With fewer than 90 days before Louisiana’s gubernatorial primary, two of the three candidates report having more than $9 million in the bank.
Yet it’s the third, with less than $1.5 million, Republican Rep. Ralph Abraham, who is crowing the loudest about fundraising in the race to unseat incumbent Democratic Gov. John Bel Edwards.
“During the second quarter of 2019, Ralph Abraham outraised the entire gubernatorial field,” his campaign blared. “Compared to his Republican opponent, Abraham raised four times as much money from four times as many donors.”
To be sure, money isn’t everything, even in politics. But Mr. Abraham is also boasting about his own internal poll that shows him with a commanding 26-point lead in the race among the challengers to Mr. Edwards.
None of Louisiana’s longtime political analysts believes any candidate holds a 26-point lead in July. Indeed, traditional Pelican State wisdom says elections don’t really begin until Labor Day.
And the hard numbers show that, at the moment, Mr. Abraham trails his opponents badly in fundraising.
But the campaign finance reports also show in the Louisiana gubernatorial contest “fundraising” does not have its usual meaning. That’s because the other Republican in the race, Baton Rouge businessman Eddie Rispone, has furnished his campaign with two interest-free loans totaling $10 million.
Mr. Abraham has his $1.3 million on hand, after spending nearly $500,000 in recent months on social media buys and other events, largely because of who has put in charge of that job: Boysie Bollinger and Joe Canizaro, two longtime GOP fundraising heavyweights from New Orleans whose presence immediately gave Mr. Abraham’s opponents pause.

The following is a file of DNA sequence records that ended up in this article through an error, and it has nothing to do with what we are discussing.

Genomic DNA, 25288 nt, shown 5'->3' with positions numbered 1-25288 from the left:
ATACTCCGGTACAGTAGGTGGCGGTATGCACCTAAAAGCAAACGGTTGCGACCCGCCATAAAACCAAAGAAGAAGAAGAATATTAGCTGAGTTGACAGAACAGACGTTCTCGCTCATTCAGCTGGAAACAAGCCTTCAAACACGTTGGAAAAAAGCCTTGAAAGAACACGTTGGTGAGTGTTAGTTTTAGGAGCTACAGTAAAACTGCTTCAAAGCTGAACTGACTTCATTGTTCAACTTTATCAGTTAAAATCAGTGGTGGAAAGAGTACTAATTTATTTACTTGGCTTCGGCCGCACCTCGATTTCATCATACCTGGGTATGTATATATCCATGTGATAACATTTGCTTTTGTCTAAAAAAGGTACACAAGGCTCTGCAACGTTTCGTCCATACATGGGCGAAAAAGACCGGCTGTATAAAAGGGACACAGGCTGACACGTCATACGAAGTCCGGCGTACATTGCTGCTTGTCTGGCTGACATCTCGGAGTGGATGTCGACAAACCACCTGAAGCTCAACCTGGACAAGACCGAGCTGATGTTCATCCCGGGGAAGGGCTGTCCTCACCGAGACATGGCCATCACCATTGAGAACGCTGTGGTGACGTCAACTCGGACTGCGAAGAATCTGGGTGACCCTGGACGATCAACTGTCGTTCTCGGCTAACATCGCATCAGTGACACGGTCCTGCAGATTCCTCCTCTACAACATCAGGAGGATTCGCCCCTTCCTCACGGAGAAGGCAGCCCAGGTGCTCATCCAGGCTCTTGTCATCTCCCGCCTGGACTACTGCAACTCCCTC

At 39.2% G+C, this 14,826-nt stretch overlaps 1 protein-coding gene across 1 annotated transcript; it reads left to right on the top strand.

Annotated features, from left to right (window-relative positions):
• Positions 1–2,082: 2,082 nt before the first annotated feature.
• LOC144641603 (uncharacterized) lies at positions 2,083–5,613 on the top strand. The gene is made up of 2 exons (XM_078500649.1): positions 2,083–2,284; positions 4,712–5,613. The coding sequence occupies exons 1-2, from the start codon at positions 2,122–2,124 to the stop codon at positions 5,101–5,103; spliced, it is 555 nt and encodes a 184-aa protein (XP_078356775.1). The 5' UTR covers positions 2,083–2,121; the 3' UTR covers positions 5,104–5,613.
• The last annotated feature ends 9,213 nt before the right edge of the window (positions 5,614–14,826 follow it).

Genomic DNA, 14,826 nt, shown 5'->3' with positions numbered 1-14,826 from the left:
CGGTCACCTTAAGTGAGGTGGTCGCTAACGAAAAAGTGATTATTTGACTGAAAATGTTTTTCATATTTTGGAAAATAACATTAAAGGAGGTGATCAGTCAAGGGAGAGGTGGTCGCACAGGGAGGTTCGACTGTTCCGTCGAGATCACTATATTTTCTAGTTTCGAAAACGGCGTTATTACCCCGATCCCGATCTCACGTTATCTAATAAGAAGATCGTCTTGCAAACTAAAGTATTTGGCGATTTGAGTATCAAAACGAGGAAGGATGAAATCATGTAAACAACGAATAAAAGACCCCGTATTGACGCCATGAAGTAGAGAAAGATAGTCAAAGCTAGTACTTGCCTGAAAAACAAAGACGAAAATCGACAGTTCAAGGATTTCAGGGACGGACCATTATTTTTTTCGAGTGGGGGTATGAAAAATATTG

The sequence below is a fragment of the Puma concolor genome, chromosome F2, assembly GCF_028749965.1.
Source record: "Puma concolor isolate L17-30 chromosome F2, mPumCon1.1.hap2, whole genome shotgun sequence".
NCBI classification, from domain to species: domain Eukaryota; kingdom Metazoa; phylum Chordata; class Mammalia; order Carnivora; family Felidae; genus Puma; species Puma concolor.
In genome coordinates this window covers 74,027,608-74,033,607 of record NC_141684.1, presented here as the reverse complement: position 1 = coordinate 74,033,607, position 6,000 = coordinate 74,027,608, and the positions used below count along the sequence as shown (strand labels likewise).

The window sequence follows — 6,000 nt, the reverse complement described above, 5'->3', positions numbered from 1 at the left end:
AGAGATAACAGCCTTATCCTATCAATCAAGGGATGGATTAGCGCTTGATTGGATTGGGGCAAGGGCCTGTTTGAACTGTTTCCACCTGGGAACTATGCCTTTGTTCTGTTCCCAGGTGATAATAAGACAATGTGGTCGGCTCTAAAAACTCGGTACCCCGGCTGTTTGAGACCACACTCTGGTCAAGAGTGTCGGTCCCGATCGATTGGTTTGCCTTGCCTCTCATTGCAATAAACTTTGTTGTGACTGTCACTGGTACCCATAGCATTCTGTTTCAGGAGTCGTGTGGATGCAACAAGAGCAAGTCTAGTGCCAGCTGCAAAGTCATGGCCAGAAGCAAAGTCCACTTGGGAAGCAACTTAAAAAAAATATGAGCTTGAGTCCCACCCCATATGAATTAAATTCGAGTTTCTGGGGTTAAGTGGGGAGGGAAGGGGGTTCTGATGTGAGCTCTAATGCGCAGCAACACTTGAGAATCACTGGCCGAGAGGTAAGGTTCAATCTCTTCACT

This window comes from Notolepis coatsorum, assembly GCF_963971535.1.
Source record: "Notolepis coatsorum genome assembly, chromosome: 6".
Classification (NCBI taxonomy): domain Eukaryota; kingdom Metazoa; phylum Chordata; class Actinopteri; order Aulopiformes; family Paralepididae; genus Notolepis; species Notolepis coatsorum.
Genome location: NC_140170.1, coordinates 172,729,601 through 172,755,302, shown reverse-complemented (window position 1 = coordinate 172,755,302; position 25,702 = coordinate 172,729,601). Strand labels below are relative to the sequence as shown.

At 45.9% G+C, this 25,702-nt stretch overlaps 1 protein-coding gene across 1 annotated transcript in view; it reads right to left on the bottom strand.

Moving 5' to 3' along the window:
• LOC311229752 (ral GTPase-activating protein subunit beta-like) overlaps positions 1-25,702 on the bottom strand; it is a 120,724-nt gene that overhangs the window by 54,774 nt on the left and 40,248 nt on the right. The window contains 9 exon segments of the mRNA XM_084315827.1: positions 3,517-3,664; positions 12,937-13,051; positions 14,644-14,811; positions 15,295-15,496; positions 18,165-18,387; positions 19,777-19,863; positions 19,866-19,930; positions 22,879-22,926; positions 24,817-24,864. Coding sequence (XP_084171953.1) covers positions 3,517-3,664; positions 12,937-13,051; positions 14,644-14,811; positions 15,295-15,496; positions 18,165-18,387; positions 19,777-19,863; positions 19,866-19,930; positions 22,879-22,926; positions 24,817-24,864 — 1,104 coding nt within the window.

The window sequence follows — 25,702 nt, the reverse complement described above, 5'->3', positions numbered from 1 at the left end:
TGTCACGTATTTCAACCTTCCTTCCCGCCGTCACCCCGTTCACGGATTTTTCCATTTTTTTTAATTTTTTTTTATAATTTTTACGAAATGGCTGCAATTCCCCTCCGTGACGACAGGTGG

Dollars don’t know their source, however, Mr. Rispone’s campaign pointed out.
“The fact remains: Eddie’s $9.8 million war chest leads all gubernatorial candidates and is the most in the history of Louisiana at the 90-day deadline,” campaign spokesman Anthony Ramirez told The Washington Times. “It’s clear, Eddie Rispone is the Republican candidate best positioned to defeat Democrat John Bel Edwards this fall.”
Driven in large part by Louisiana’s powerful and rich trial lawyers, Mr. Edwards had $9.6 million in the bank after spending $600,000.
Even more telling, Mr. Edwards 90-day filing comes as he is leaving a prolonged blackout period in which, as sitting governor, he was forbidden from fundraising while the state legislature is in session and for the 30 additional days he had to consider signing bills.
In other words, Mr. Rispone has given himself all his money while the incumbent has virtually the same following a stretch where he couldn’t raise any.
Mr. Edwards‘ path to reelection is eased somewhat by the fact he is running this November, an off-year election in which he won’t face President Trump on the ballot. Mr. Trump remains popular in Louisiana, a state in which he beat Democratic presidential nominee Hillary Clinton by 20 points in 2016 while capturing nearly 60% of the vote.
Unlike some of his partisan colleagues, Mr. Edwards has been muted in his attacks on the Trump administration, and during the recent rush of attention Louisiana garnered with Hurricane Barry the governor moved carefully to show he could work effectively with both Mr. Trump and the state’s largely Republican congressional delegation.
Mr. Edwards‘ television ads have been the most visible of the three thus far in the state’s most populous areas from Baton Rouge to New Orleans, and in them he tries to position himself as a fiscally responsible moderate.
His opponents, however, hit him for the myriad tax increases Mr. Edwards has gotten imposed, though those have also been approved by a Republican-dominated Legislature.
That’s one reason Mr. Rispone touts his outsider status.
“Eddie is the only pro-Trump, conservative outsider in this race,” Mr. Ramirez said.
Louisiana has a jungle primary system in which all candidates run together and, should one of them fail to garner 50% plus 1, the top two vote-getters regardless of partisan affiliation square off in a runoff.
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